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Take a journey into yourself

Take a journey into yourself
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Take a journey into yourself

Highlights

“Life”, said Helen Keller, the deaf and dumb political activist and author, “is either a daring adventure or nothing”

"Life", said Helen Keller, the deaf and dumb political activist and author, "is either a daring adventure or nothing". All of us, at one time or other, have experienced the feeling of being grabbed by wanderlust, the urge to see new places, meet new people and experience exotic sensations. Human beings, and animals, alike, have recognised from times immemorial the value of travel.

And, thanks to the annihilation of distance by modern means of travel, travel nowadays is much faster, and cheaper too. Having conquered the challenges of travel by land, water and air, mankind has not succeeded in making more than a good beginning in the exploration of outer space, referred to as 'the last frontier' in the fictional fantasy of yesteryear 'Star Trek'.

Travelling gives us the opportunity to disconnect from the compulsions of daily life, a chance, as it were, to get away from it all. What is more, upon return, one realises the value of what one had left behind. It has been said that you never know the value of what you have, until you lose it. Travel is also a wonderful way of relaxing and recharging one's batteries so that one can come back invigorated, to the daily routine. Being dropped into a new environment engages a dormant part of your mind and gets those synapses firing again.

The interaction with different cultures, diverse traditions and distinctive lifestyles also serves to broaden one's mind and allows one's authentic self to surface. What is more, the exposure broadens the vistas of one's knowledge and widens the perspective. In a manner of speaking, it kicks you out of the comfort zone and forces you, for better or worse, to try new things! It is like acquiring a new set of mental filters, and being ready to take on the next big project or challenge. "The more you know", as the saying goes, "the more you know how little you know!"

The importance of travel in adding to the roundness of one's personality, as a result of the journey one makes into new worlds one has not earlier been exposed to, recognized in many ways. In ancient times. For instance, kings and princes took to what was called 'Desatana', not only as a measure of understanding the mood of the people and the conditions in which they lived, but also to broaden the horizons of their outlook.

In a similar manner, IAS officers are taken on 'Bharat Darshan'. The incorporation, in the mid-service training of IAS officers, of a capsule involving foreign travel, serves a similar purpose, an experience no less valuable for coming at a late stage in service.

I, myself, have found that extensive travel has added to my ability to develop a cosmopolitan approach to food, clothing, hobbies etc. According to the great travel writer Pico Iyer, "Travel is not really about leaving our homes, but leaving our habits." In addition, I have found that I feel liberated from the inevitable sense of ennui that one experiences sometimes, the feeling of being stuck with what one is doing and wondering what the purpose of life is all about.

The exposure to different places, people and ways of life a great solution for resolving the dilemmas which the youth would usually face, when having to decide on their educational paths, professional careers or their lives in general. And it can be a surprising and rejuvenating solution. Which is probably why Mark Twain advised people to 'explore, dream and discover'.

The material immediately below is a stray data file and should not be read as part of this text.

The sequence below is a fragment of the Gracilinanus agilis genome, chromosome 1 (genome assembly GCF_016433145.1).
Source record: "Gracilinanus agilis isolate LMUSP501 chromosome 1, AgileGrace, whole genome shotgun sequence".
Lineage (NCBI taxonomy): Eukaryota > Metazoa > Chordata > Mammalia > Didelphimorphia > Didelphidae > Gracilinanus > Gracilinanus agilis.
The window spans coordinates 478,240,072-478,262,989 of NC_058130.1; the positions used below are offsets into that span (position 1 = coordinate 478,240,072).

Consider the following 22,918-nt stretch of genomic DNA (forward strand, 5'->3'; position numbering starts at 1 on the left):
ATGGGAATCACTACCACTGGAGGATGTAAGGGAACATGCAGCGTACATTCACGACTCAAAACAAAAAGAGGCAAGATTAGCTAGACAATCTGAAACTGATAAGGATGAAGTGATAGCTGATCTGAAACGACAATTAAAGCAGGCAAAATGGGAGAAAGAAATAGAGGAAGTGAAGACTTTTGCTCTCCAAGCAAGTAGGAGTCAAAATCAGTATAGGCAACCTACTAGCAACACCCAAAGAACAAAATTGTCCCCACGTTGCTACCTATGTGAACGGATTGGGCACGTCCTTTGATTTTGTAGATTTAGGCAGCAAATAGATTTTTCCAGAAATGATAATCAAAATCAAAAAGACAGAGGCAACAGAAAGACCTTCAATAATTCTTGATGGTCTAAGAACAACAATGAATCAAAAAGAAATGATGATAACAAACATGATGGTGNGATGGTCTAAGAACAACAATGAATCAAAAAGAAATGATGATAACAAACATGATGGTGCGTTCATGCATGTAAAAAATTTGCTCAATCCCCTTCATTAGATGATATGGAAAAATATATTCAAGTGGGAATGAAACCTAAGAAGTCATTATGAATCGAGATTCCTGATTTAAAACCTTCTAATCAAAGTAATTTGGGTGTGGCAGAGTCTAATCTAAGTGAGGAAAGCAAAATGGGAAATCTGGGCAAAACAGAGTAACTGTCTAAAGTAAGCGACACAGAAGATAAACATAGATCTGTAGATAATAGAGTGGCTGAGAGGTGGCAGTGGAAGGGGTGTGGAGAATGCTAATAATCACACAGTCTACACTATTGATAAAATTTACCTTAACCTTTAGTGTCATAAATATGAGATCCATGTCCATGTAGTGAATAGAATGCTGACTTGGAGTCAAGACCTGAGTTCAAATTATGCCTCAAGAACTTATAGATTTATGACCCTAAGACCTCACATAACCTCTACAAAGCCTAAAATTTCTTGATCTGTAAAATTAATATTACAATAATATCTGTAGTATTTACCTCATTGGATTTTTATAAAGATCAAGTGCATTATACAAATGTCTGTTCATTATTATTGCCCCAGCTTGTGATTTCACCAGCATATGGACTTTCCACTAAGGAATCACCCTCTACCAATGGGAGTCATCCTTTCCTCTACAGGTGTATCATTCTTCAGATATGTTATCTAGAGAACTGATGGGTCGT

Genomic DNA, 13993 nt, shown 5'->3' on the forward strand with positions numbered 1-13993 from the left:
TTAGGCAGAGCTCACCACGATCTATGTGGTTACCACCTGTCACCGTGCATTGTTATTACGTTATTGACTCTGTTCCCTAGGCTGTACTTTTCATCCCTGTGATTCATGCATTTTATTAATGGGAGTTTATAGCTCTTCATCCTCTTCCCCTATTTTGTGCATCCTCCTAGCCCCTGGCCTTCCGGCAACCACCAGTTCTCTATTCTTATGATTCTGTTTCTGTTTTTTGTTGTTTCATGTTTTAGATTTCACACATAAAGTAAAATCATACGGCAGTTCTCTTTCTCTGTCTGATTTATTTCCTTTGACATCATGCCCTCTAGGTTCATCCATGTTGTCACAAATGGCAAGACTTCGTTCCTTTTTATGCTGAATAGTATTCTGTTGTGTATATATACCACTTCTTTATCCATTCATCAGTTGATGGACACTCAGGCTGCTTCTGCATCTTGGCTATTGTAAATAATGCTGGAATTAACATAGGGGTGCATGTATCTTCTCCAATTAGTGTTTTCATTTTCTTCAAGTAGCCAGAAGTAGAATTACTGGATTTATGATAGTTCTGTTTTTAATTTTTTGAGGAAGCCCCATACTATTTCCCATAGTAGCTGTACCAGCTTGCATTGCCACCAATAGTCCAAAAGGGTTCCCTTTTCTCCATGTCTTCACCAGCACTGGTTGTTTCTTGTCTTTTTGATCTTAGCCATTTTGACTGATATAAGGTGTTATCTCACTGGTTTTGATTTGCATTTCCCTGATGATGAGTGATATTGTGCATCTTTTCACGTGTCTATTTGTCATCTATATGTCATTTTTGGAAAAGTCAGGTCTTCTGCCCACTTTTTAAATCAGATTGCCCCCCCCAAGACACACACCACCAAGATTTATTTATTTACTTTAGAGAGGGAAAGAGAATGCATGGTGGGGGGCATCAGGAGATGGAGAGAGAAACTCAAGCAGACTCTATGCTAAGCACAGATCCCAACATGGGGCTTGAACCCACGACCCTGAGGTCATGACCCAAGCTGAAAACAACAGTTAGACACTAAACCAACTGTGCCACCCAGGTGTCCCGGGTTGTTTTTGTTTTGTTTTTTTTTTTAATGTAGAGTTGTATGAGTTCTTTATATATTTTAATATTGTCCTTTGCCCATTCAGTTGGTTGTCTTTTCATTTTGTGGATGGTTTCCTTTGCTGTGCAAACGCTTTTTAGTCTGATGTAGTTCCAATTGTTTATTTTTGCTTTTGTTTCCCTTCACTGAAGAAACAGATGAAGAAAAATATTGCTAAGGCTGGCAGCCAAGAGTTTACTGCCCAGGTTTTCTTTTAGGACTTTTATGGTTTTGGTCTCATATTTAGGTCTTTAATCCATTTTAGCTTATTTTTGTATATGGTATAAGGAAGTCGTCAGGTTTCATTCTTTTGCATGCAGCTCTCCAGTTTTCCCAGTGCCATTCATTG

Immanuel Kant never so much as left his village. Still, he wrote with a depth on political philosophy which only the widest exposure could have provided. Similarly, William Shakespeare was never known to have travelled much. Still his plays display a knowledge of life that even the most extensive travel cannot provide. He wrote, for instance, about a biscuit becoming crisp on account of exposure to salt air – an experience only travel could have provided!

Travel can, very often, have the effect of dispelling illusions about one's quality of life, either personal or professional. It is all a question of the benchmark against which comparisons are made. In my service, for instance, I always found that comparison with one neighbouring state provided a feeling of satisfaction, if not pride. On the other hand, a similar exercise with another neighbour caused disappointment, if not frustration. It would be labouring the obvious to state that, either in terms of personal health, professional satisfaction, or economic status, one can experience a similar feeling of elation, or sorrow, depending on the benchmark chosen.

A hard day at work suddenly doesn't seem so bad when you see people in developing countries toiling in sun-scorched fields from morning to dark, or begging for a drink of water seeing different social classes creates compassion and really makes you feel more blessed and content. Large portions of the world's population, for instance have to deal with daily threats such as hunger, disease, and landmines.

Until you visit a place, and form your own opinions, your understanding only comes from what you were taught in school, read in books, or newspapers, or came across on the electronic or social media, which may or may not be the complete truth. It is almost as though one has pressed into service a kind of life reboot! "To travel is to take a journey into yourself" – said the legendary Hollywood crooner and comedian of yesteryear, Danny Kaye.

(The writer is former Chief Secretary, Government of Andhra Pradesh)

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